Cheers.
  41. Anick wrote:
    >
    > ...OO doesn't even model relational models very well...

    Interesting. Shlaer-Mellor is an object-oriented methodology that uses enhanced entity-relation diagrams for all of its static modeling. I prefer this.

    > Representing a class as a visual box does not provide
    > significant value over representing the class textually
    > (in my opinion).

    No, of course a box lacks value by itself. But the real benefit of diagrams is in presenting information networks, as with object associations, data flow, control flow, lifecycle, and interactions.

    > ...I do point to the open source community, and
    > standards (RFC, W3C, etc) and ask how come they don't
    > appear to be using UML? ...

    The utility of diagraming is severely limited without an executable model, so much so that I only voluntarily diagram if the model is executable. A methodology like Shlaer-Mellor or OMG's MDA suggests an executable model. RUP and UML don't.
  42. Brain,

    I think I have taken to harsh a stance against UML and I appologize. I regret taken such an antagonistic stance. Really I would like to see example of how UML has worked for people. When I have used UML myself or I have seeen the results of others who have UML, I didn't find it useful and it seemed like a lot of work with little benifit. I'm the type of person who has to see the value personally and doesn't use the latest tool or jump on the latest fade unless I can see obvious and real improvements over the previous system.

    Perhaps I and my colleagues are not using UML correctly. Perhaps if I saw a larger real-world example and real added value (through MDA tools or other), I would change my mind. I have spent some time looking for this, but because most people use UML for proprietary in-house projects, it is hard to find real examples.

    So I will wait for now. I will focus on the natural domain model, which I feel has been somewhat ignored by most and pioneers like yourself can prove and imporve UML and MDA tools and eventually I may also see the light.

    Cheers.
  43. "Brain, I think I have taken to harsh a stance against UML and I appologize. I regret taken such an antagonistic stance. Really I would like to see example of how UML has worked for people." -- Anick

    I'm satisfied with my past success at executable models. Though for this I haven't used UML, since unlike Shlaer-Mellor or ROOM, UML wasn't designed with executable models in mind, even though UML's inventors were aware of the concept at the time. I have no appreciation for UML beyond it being a de-facto standard. I consider UML's notation too complex and its static semantics too close to code. Still, UML will surely become further entrenched now that OMG has designated it the official language of MDA. And MDA's automation is too significant a productivity boost to grumble about which style of artwork to use.
  44. Brian,

    I'm not familiar with executable models, but I imagine them to be a type of 'simulation' language. If this is so then definitely I could see the power of simulation tools where the computer can basically run through scenarios for you and where you can quickly try out ideas and find and fix areas of weakness. Basically this would be a type of high level prototyping and I'm all for prototyping.

    Cheers.
  45. "I'm not familiar with executable models, but I imagine them to be a type of 'simulation' language. If this is so then definitely I could see the power of simulation tools where the computer can basically run through scenarios for you and where you can quickly try out ideas and find and fix areas of weakness. Basically this would be a type of high level prototyping and I'm all for prototyping." -- Anick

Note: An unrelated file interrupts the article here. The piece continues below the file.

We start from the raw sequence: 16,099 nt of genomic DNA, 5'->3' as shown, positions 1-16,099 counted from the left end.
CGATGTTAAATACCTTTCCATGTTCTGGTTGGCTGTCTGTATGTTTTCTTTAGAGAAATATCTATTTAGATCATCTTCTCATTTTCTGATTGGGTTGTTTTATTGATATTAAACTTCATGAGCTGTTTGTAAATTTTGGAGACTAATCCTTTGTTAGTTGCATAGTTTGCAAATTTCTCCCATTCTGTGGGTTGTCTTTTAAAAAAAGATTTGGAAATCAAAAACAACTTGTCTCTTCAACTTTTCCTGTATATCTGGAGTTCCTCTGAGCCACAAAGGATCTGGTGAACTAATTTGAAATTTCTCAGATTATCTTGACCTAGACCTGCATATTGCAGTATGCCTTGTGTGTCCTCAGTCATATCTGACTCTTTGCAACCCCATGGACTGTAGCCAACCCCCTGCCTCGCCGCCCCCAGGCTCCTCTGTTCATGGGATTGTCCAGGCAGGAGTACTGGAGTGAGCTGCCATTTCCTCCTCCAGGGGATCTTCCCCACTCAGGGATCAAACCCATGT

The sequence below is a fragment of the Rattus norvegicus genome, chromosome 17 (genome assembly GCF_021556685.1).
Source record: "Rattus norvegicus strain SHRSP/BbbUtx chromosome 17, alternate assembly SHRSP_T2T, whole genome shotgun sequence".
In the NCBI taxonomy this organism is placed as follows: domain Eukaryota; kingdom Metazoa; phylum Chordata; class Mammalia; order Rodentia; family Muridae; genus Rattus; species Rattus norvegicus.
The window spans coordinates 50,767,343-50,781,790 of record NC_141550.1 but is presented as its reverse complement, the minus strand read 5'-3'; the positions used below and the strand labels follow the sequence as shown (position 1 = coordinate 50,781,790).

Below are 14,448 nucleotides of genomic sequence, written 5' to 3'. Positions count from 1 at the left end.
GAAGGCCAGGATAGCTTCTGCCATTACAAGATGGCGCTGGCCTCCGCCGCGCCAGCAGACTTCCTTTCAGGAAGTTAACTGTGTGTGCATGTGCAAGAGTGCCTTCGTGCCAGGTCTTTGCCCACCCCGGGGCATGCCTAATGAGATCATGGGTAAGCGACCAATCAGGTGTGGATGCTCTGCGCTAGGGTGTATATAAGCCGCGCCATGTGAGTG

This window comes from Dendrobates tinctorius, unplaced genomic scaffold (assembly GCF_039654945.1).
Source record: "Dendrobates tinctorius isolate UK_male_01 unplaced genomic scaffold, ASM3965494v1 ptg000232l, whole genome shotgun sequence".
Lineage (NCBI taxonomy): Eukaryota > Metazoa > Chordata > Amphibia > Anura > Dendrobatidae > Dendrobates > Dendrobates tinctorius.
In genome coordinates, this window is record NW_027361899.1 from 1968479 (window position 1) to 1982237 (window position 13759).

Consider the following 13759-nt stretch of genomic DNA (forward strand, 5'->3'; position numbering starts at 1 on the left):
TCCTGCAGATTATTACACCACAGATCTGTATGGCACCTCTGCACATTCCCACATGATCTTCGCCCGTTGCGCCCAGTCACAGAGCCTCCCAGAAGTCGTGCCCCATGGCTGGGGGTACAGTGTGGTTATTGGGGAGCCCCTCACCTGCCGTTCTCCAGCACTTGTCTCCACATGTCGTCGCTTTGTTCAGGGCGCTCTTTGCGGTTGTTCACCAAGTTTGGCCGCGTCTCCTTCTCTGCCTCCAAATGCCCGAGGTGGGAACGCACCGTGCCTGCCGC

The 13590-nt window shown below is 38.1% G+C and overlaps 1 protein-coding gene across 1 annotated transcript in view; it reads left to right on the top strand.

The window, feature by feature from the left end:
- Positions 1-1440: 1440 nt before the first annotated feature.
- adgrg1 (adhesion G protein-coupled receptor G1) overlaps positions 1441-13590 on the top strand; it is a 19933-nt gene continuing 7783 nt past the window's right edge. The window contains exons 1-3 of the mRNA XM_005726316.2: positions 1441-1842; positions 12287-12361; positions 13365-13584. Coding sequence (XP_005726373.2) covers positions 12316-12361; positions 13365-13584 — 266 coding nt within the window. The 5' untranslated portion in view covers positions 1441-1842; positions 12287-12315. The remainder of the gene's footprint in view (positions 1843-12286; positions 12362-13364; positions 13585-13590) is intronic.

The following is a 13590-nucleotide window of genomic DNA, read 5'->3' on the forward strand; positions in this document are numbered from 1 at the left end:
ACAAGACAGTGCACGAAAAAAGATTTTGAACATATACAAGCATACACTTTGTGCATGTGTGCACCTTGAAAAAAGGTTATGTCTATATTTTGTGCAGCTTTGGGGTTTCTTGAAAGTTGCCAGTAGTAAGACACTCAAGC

You totally grasp the intent of executable models, for which it's unnecessary to write code merely to prototype and validate behavior. For example, if the behavior of a bunch of actors is modeled with state diagrams, then it's possible to mechanicly debug their interactions prior to coding. It's a developer productivity boost to have correct behavior prior to procedural coding. That's one example of how MDA can save labor by avoiding rework, but it goes even further when considering also the reduction of required hand code.

    At a minimum, state models can be automaticly encoded for deployment in re-usable machinery, such as a state transition table. Still better, if each state's action is internally modeled with a graphical notation that details processing abstractly, then most of a program's business logic no longer needs manual coding in a low-level target syntax, such as Java.

    For example, a Java method's body makes heavy use of local temporary variables, and typicly programmers explicitly declare them, which is tedious and a common source of compilation errors. But if processing is modeled as a data flow diagram, then temporary variables are abstracted away without loss of expressivity or executability. And readability is greatly enhanced too. With Java source it's straining to find all the subsequent uses of a temprary variable. Whereas, with a data flow diagram, the distribution of temporary data is readily apparent visualy as a consequence of the notation.

    The trick is arriving at a graphical notation that rigorously models abstract processing. It's a gaping void in most modeling notations, including UML, and I've dedicated myself as hopeful-inventor at this. That is, I take processing artwork (such as control-flow and data-flow diagrams) seriously, and in my spare time I'm implementing a diagramatic CASE tool for round-tripping with Java source. My inspiration is Shlaer-Mellor process diagrams and Prograph, but the semantics are entirely Java, and the notation is novel. Such process diagraming is a crucial technology before any application can be specified solely via executable graphical models, which I consider an innevitable innovation. So, yes, I hope to make hand coding Java's source text files obsolete.